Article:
2.4 Produce technical guide
The technical guide consists of
- Project brief
- Specification document
- Design document
- Program code listing
- Test documentation
This document sets out the general requirements of a client from a system. It is written in non-technical terms and acts as a terms of reference for the programming project team. This document is used as the basis for the creation of the software requirements specification.
Software Requirements Specification
Normally, the project brief for a piece of software, created in conjunction with the client, is not sufficiently precise or detailed enough for implementation. Clients often lack an appreciation of what is feasible or fail to spell out exactly what is required.
The software requirements specification should be agreed with clients and should be a complete statement of the functional and informational requirements of the proposed system. The level of detail of the specification will depend on both the complexity of the system and the development methodology being followed.
The specification should be clear and unambiguous and agreed with the client before future development takes place. Since no system will be completely specified at the beginning of the project, the specification should be written in a form which allows easy amendment.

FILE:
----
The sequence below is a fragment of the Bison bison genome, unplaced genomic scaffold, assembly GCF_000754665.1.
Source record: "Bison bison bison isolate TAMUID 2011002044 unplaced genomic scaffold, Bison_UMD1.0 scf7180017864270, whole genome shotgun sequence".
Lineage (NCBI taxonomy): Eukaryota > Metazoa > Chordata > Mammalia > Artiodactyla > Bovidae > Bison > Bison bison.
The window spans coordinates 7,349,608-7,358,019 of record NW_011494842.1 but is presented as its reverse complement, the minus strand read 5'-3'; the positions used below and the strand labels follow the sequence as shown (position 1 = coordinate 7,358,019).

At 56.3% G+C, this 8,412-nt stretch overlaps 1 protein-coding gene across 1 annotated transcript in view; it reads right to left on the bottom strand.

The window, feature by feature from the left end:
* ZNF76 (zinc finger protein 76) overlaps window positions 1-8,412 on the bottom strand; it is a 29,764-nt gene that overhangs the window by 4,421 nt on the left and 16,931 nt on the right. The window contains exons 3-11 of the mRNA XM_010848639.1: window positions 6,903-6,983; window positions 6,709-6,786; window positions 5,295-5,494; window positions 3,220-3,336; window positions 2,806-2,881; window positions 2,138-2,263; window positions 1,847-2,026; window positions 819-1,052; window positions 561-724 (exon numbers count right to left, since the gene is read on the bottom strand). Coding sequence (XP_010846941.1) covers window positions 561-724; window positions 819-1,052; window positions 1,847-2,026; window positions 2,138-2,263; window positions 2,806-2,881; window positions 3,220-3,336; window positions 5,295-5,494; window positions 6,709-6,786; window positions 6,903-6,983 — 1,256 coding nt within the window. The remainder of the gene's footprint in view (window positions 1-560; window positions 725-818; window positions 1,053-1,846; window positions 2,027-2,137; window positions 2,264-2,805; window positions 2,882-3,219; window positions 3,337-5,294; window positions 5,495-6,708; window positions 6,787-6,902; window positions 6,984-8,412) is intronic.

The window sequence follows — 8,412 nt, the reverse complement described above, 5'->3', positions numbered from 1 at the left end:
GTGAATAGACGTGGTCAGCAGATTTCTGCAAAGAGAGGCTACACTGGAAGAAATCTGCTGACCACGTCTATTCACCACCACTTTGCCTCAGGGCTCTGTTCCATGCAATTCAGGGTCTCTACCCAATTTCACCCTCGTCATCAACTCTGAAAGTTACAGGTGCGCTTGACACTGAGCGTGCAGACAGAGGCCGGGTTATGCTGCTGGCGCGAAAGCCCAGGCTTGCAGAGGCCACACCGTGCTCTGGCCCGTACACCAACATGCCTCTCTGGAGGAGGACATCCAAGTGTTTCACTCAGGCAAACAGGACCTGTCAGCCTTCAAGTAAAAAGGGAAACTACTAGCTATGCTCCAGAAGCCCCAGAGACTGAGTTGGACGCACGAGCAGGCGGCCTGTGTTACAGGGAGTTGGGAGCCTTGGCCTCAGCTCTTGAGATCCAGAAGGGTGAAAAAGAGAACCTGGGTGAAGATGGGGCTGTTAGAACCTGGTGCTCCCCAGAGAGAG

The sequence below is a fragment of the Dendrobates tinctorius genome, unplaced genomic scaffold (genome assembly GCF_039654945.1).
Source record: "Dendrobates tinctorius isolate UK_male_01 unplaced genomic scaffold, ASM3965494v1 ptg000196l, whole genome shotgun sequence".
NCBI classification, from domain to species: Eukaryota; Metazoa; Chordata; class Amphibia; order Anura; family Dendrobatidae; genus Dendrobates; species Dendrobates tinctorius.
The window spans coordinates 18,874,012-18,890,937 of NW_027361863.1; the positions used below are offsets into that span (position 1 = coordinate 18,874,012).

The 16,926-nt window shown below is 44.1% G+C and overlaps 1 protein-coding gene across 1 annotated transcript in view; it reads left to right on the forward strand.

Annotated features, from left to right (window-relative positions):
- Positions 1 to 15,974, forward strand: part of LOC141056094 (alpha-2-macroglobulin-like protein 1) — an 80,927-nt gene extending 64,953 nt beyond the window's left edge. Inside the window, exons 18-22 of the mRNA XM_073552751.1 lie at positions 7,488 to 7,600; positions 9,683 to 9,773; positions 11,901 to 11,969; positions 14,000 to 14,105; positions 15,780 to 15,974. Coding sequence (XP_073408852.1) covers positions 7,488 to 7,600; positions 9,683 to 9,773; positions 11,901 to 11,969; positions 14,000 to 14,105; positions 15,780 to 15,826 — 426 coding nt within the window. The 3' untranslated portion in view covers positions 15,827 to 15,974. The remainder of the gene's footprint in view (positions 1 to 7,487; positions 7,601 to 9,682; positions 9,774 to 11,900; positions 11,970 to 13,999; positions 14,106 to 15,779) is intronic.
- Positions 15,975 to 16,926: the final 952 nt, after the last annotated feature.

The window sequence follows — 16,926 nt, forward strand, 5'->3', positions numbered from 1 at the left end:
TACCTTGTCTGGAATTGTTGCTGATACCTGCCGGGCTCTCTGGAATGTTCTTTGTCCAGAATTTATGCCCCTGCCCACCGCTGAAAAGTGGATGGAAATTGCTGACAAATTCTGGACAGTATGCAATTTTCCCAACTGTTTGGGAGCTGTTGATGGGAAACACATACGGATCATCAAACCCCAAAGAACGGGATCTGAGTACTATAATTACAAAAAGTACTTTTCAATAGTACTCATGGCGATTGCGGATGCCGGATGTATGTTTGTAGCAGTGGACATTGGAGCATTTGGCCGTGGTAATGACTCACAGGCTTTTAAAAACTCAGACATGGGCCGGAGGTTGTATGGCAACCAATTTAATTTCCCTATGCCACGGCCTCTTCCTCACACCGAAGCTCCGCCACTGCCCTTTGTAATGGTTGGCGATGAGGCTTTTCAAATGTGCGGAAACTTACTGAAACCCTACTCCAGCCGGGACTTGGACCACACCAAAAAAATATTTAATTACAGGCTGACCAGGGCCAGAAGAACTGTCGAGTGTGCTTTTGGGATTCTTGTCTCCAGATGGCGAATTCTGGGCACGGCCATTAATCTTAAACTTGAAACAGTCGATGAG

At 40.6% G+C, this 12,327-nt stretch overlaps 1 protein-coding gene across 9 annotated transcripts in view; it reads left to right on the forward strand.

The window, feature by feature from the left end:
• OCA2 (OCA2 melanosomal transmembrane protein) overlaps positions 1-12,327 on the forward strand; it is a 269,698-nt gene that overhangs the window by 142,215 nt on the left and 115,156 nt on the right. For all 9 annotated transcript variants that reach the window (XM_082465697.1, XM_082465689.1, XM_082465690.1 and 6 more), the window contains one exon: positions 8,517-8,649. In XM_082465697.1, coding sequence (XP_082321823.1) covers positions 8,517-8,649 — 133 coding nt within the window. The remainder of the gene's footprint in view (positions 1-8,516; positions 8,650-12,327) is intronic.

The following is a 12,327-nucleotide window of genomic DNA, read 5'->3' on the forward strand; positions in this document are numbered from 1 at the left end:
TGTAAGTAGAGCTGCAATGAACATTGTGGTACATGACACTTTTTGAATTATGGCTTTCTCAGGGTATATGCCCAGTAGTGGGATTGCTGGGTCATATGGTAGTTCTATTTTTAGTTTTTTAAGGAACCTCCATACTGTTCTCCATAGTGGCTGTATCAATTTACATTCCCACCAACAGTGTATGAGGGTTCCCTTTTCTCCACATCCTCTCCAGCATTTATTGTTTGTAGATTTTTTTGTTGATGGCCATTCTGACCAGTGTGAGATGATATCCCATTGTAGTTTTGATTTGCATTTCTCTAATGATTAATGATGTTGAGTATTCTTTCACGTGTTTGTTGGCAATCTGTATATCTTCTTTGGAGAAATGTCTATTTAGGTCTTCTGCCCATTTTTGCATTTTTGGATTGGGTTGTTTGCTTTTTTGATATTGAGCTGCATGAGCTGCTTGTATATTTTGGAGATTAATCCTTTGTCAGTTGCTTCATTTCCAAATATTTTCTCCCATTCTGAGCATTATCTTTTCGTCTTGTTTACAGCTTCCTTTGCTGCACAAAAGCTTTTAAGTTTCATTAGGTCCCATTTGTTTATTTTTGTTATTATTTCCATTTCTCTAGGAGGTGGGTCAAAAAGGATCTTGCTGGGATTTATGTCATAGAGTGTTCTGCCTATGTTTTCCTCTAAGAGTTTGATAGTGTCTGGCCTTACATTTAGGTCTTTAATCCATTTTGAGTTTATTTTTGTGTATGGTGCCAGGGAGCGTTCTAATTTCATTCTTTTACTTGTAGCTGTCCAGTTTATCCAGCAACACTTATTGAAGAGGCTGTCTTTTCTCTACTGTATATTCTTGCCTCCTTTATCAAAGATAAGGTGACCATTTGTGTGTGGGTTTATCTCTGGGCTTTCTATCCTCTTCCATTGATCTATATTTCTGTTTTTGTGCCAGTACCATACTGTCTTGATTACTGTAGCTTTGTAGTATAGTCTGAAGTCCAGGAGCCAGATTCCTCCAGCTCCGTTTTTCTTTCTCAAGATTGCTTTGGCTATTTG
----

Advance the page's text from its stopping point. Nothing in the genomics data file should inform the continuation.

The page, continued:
Formal specification methods and languages exist, but a flexible format would incorporate:
- Introduction: this will comprise the project brief obtained from the user, ie: the narrative description of the proposed system.
- Information Description: this will describe the main organisation of data within the system in terms of data structures and their components.
- Functional Description: a clear description of each function of the system, noting design constraints and performance characteristics.
The design document shows the architectural design of the system. Architectural Design is concerned with the overall organisation of a software system. The main idea is to use the subprogram facility available in most high level languages to decompose a problem into simpler sub-problems which can be handled separately. This process is called Functional Decomposition.
Each of the separate software components is called a Module and the process is also known as Modular Design.
Functional decomposition is often described as a Top Down Approach, since we start with the highest level of problem and gradually refine it into greater and greater detail.
The alternative is a Bottom-Up Approach where you start with separate modules and combine them to form a larger software system. Although this is not generally regarded as advisable, it can be useful where you already have existing modules that you want to incorporate into a new system.
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